The first time I saw Sandra Bernhard was in 1998 when I’m Still Here…Dammit was on Broadway. Playbill’s description was “an evening of song and comedy, with devastating observations on celebrity and culture.”
Sitting in the row in front of me was a married couple from out of town. The husband turned to his wife and said, “Who is she again?”
“She’s on TV!” said the wife, referring to Bernhard’s six-year stint as bisexual Nancy Bartlett on the hit sitcom Roseanne.
Twenty-something years later Bernhard is still on TV, this time as the caring, commanding AIDS-era nurse Judy Kubrak. But if you aren’t familiar with her other work — books, films, albums, standup routines, radio shows, and a couple of controversies — you might like to Google her. Interestingly, her Wikipedia page has a disambiguation note pointing to the fact that many people confuse Sandra Bernhard with 19th Century French actress Sarah Bernhardt — perhaps because they share a commanding stage presence and a dash of notoriety. But that’s where the similarity ends. Our Sandra is thoroughly contemporary, thoroughly queer, and proudly American.
I caught up with Sandra ahead of her performance at the Scottsdale Center for the Performing Arts.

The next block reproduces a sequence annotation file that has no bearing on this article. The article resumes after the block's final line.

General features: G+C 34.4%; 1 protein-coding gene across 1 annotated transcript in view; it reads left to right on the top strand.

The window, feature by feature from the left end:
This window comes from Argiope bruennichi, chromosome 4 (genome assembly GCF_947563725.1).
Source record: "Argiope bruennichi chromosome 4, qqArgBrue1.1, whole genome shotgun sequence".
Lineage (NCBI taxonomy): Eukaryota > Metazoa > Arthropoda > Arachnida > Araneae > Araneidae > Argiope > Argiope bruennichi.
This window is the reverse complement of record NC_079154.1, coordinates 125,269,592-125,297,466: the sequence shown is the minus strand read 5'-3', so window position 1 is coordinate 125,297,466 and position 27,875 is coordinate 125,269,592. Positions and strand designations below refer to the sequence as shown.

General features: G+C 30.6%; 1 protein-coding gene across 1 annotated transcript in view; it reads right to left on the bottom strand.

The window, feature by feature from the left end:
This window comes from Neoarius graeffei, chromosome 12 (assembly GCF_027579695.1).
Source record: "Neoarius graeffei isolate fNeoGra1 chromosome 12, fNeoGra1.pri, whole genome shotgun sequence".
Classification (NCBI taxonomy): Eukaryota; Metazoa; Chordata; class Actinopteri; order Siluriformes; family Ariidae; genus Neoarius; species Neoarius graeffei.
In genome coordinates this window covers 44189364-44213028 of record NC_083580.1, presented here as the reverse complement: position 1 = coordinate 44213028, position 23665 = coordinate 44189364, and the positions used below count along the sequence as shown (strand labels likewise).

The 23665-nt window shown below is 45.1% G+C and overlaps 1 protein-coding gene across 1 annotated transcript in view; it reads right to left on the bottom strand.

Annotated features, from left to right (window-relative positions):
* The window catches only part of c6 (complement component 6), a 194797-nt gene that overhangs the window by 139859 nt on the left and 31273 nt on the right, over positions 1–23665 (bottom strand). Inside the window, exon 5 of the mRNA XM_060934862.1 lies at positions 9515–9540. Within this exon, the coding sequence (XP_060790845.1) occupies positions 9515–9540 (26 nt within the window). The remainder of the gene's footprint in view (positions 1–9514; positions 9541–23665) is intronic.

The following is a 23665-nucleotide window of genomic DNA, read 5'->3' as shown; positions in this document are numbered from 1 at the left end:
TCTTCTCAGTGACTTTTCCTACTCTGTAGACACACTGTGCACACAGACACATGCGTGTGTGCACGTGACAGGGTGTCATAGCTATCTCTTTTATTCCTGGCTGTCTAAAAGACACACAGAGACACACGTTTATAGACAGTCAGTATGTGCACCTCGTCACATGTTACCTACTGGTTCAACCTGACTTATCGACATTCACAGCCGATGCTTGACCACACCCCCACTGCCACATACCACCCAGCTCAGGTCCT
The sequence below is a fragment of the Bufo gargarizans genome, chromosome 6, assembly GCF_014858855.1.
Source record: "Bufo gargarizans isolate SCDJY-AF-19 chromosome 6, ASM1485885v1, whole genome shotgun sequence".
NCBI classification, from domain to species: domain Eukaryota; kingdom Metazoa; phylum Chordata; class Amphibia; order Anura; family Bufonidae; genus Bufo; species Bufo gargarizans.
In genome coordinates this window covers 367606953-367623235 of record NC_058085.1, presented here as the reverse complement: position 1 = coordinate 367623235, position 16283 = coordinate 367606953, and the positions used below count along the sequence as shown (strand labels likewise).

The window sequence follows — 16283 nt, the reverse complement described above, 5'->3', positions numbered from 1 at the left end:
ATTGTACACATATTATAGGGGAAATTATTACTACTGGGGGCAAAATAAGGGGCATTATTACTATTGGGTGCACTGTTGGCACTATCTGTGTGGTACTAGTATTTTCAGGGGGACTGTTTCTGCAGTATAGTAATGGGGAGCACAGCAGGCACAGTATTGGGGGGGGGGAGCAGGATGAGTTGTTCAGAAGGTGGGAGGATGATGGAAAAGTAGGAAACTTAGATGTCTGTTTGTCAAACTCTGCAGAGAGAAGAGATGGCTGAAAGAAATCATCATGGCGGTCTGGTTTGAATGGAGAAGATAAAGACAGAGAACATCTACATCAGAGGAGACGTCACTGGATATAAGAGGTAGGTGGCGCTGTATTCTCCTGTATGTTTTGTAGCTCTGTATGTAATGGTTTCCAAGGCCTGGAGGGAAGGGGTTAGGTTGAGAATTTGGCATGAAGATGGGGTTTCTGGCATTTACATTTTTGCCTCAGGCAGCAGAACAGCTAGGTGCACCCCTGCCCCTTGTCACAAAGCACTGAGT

Do you consider yourself an Arizona native?
Sandra Bernhard: Well, I'm second round. I was actually born in Michigan and moved to Arizona when I was 10. But it was a very influential time for sure, in my life, you know, into my adolescence and just that difference in culture and terrain and the whole landscape, and of how people live in the West as opposed to the Midwest. So it definitely had a huge impact and I was really glad that I had that experience in my life.
Flint, Michigan was a small town but nonetheless, you can kind of walk around and there was a community and people that had known each other their whole lives and then out in Arizona it was like sort of people that had left behind their lives for a number of reasons so it was a little bit transient, too. It’s a whole different mentality out there. But in the sense of the mountains and the sky and nature just sort of unfolding — it was inspiring and beautiful. And it was way before it was built up and you could drive for 25, 30 miles out into the desert and there was just beautiful cactus and rocks and empty spaces and I really love that about it.
I think of you as such a New Yorker now.
Sandra: Oh, yeah. Well, I mean that's where my my compass was pointing toward, you know — cities and being around a lot of exciting people. I really started my career in L.A., not New York. I mean, for the first 10 years, I was based mainly in L.A. and then I would always go back and forth and now I’m based in New York.
But I really like the West a lot and of course I love New York. To me, New York is easier, I was just out now running errands. It's just an easier city to navigate in many ways.
When people talk about loving America, I don’t think they really understand America very much. It’s easy to say you love this country but until you kind of roll up your sleeves and travel and see some of the underbelly and the dark side, you don’t really understand what you love or what really moves you. It’s a strange country. The conflict and disparity. It's just getting harder and harder for people to negotiate those kinds of limitations of what they can get and what they can achieve.